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Restoring Brisbane’s iconic Naldham House


AHS oversees the interior restoration and fit out of Naldham House, known by many as the former Polo Club, as one of Brisbane’s iconic State Heritage listed landmarks is transformed into a prestigious restaurant.

Australian Heritage Specialists (AHS) has been commissioned by Blades, on behalf of DAP Co Hospitality Group (DAP & Co), to provide ongoing heritage support and expert advice for the proposed tenancy and interior fit-out of Naldham House in Brisbane’s CBD. 

We were brought into the project having completed previous assessments at Naldham House, including a Heritage Management Protocol (HMP) to assist with future proposals like this one, as well as any future construction, refurbishment or adaptive reuse. AHS has prepared various Heritage Impact Statements (HIS) for the place to assist in gaining approvals for the ongoing works. 

The building, while first constructed in 1866, has changed hands many times across the past 150 years and with each new owner came renovations and alterations to the original building.  

While dwarfed by surrounding Waterfront Place, and the soon-to-be-constructed Waterfront Brisbane, the building offers significant aesthetic benefit to the Brisbane CBD streetscape and remains an iconic landmark. 

Most noteworthy are the three highly detailed classic facades, which can be seen from surrounding streets, consisting of the stunning northern cupola and the Mary and Felix Street elevations. 

Australasian Steam Navigation Company beginnings

The Australasian Steam Navigation Company (ASN) acquired the land on which Naldham House sits in 1852, before building a two-story masonry office building in 1866 for its Brisbane agent Henry O’Reilly.  

This building was located within the northern end of what would become Naldham House and interestingly its basement was used to store bonded goods including casks, tobacco and cigars. 

Sometime between 1875 and 1878, the building was extended to the Felix Street corner, after being elevated from ‘agency’ to ‘branch’ position within ASN. 

Not long after this, ASN was acquired and amalgamated with various other shipping companies to form the Australasian United Steam Navigation Company (AUSN), before further alterations were made to the building in 1889. 

The third addition was substantial, with architects McCredie Brothers and Chambers designing the ‘Victorian Free Classical’ renovations, forming the visual basis for the building we know today.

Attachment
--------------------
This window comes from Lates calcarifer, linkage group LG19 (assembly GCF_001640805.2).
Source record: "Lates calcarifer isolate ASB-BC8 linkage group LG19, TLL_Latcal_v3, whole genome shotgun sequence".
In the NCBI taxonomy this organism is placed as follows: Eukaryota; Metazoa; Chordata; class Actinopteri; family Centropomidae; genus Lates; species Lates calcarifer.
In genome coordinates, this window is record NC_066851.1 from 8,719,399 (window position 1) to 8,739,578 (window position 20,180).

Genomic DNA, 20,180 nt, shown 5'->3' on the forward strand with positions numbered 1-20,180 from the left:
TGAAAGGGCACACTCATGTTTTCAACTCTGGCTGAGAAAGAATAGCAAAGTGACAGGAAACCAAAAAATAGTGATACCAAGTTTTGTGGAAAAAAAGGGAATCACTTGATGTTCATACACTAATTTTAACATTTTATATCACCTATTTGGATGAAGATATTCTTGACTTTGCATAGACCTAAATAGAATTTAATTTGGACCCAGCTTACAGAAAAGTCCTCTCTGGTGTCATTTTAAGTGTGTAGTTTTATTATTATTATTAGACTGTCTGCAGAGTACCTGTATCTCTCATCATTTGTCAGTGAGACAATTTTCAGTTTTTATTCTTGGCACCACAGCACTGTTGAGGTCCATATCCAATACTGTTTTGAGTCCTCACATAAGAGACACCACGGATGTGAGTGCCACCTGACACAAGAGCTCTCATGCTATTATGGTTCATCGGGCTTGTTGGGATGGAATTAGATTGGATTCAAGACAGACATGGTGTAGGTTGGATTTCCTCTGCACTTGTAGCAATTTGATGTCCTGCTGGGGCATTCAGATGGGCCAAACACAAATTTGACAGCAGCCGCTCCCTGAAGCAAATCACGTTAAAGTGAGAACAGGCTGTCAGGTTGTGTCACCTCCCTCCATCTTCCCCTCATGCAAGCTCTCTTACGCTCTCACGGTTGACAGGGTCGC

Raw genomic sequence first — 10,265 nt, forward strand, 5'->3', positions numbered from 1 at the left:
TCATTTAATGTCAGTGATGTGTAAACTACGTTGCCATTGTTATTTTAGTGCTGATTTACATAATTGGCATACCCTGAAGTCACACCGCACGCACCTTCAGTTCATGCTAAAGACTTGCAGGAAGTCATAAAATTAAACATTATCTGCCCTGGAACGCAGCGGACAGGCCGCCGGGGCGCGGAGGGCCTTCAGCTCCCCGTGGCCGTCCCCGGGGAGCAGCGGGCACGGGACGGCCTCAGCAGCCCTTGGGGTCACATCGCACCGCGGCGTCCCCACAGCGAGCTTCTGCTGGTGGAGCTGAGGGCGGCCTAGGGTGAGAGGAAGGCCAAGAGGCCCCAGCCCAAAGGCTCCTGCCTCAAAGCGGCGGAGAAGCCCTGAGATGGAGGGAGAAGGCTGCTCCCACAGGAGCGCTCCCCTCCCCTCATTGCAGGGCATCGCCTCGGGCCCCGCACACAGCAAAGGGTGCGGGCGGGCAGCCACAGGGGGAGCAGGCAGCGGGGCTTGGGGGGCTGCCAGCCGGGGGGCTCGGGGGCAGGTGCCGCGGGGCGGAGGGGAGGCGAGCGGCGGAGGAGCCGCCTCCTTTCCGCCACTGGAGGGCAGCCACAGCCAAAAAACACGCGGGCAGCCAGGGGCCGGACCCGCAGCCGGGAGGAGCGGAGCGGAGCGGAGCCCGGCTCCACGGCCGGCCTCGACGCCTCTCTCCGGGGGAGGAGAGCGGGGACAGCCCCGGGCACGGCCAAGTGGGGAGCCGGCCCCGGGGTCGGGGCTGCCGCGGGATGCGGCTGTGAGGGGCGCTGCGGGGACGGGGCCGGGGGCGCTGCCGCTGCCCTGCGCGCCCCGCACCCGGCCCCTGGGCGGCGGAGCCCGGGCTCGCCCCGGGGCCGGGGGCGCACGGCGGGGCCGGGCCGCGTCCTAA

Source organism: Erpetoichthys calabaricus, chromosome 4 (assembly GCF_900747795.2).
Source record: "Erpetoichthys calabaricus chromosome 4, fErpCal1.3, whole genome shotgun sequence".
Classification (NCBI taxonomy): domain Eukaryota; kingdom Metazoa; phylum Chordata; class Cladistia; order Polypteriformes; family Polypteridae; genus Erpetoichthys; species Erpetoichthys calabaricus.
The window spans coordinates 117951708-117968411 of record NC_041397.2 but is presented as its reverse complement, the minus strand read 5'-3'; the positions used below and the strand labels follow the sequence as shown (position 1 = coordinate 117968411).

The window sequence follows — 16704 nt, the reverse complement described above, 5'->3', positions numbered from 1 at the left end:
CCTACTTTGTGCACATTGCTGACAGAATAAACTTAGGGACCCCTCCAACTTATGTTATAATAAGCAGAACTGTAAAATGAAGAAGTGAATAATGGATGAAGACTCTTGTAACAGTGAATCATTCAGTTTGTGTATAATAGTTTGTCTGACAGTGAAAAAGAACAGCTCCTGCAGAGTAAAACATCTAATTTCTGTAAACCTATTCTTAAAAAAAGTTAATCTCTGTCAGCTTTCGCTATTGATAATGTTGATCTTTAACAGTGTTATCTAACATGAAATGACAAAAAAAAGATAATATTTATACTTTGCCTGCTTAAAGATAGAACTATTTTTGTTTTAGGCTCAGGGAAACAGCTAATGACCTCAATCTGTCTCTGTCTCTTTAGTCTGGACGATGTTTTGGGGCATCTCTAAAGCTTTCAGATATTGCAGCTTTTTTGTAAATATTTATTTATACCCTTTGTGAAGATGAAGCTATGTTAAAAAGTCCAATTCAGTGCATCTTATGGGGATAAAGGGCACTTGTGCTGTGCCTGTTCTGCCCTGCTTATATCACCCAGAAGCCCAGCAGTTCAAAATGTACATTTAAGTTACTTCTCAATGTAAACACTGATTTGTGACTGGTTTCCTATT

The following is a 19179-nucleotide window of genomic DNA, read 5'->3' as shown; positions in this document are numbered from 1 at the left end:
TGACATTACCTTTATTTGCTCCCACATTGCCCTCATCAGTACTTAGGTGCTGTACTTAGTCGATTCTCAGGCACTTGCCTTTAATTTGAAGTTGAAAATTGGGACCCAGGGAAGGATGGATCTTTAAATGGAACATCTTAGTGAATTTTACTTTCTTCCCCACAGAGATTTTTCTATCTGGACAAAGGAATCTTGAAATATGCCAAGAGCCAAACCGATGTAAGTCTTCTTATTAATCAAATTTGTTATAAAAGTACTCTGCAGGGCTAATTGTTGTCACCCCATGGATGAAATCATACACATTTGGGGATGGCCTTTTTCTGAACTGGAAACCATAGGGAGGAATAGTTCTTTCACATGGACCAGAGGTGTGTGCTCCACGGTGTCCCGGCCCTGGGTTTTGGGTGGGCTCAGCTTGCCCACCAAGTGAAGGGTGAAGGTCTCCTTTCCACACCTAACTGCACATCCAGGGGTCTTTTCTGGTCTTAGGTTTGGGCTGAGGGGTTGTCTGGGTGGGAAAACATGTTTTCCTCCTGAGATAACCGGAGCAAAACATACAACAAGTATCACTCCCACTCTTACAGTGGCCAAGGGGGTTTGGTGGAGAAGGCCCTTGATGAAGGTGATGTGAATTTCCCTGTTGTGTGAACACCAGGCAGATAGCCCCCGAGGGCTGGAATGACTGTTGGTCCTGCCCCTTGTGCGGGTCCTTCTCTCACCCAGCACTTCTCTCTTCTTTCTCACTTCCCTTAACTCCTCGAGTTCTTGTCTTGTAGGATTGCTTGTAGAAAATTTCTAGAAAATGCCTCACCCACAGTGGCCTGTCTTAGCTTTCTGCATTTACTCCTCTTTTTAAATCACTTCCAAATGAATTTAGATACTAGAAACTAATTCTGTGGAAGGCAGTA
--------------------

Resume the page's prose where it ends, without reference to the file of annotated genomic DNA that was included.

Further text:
Interior changes included cedar trims, pine ceilings, gas lighting, and a grand internal staircase used to access the upper floors. 

The exterior was also overhauled with new entrances, another level, tower and cupola, and a new sign was added with ‘Australasian United Steam Navigation Company Limited’ adorning the facade from 1889. 

The Australasian Steam Navigation Company’s Brisbane Headquarters circa 1875 (SLQ image#81-9-22).


The Polo Club

After signing on as the primary tenant in 1989, Brisbane Polo Club went on to purchase Naldham House from AMP in 1994. 

Following the purchase a luxurious interior fit out was undertaken, which incorporated a mix of retained or salvaged original elements and high-quality reproduction period joinery and finishes. 

The members-only club had a long 25-year run, offering a premiere destination for businesspeople to come together and network. 

Brisbane Polo Club held celebratory dinners, business breakfasts, seminars, cocktail parties, trivia nights and even weddings with four function rooms and an array of other facilities on offer.  

With prominent signage and a bustling event calendar, the building came to be known as Brisbane Polo Club among locals, and it was also one of the only exclusive clubs at the time to offer gender equality – allowing both men and women to join.  

Brisbane Polo Club retained ownership of the building until 2015, selling it to current owner Dexus Property who commenced a staged upgrade for future use of the landmark.  

The AUSN Building in 1889, with adjacent Bond Store. (John Oxley Library, Negative Number: 204448)


Adaptive re-use of an iconic place

Naldham House offers a unique glimpse into Queensland’s maritime history as the Brisbane base for prominent shipping operation Australian United Steam Navigation Company.  

Dexus has already gone to great lengths to restore the building back to working order, with DAP & Co Hospitality Group now planning to incorporate a multi-level dining experience that puts the iconic landmark back on the map. AHS are proud of the ongoing support we provide to both teams as this building comes close to completion. 

The Group has successfully restored and utilised other Heritage Listed places, like the Petrie Terrace Barracks, QLD National Bank Building and Old Mineral House, to create dining experiences including Walter’s Steakhouse, The Gresham and Popolo Italian Kitchen & Bar. 

Our focus at AHS above all else is to ensure heritage values are maintained, which forms the basis for our conservation approach when preparing impact statements like this one.  

It’s all in a day’s work for the experienced AHS team, with yet another Queensland heritage building preserved for future generations.  

Contact us 

To discover how we may be able to assist on your next project, contact us today here or phone (07) 3221 0000. You can also connect with us on LinkedIn.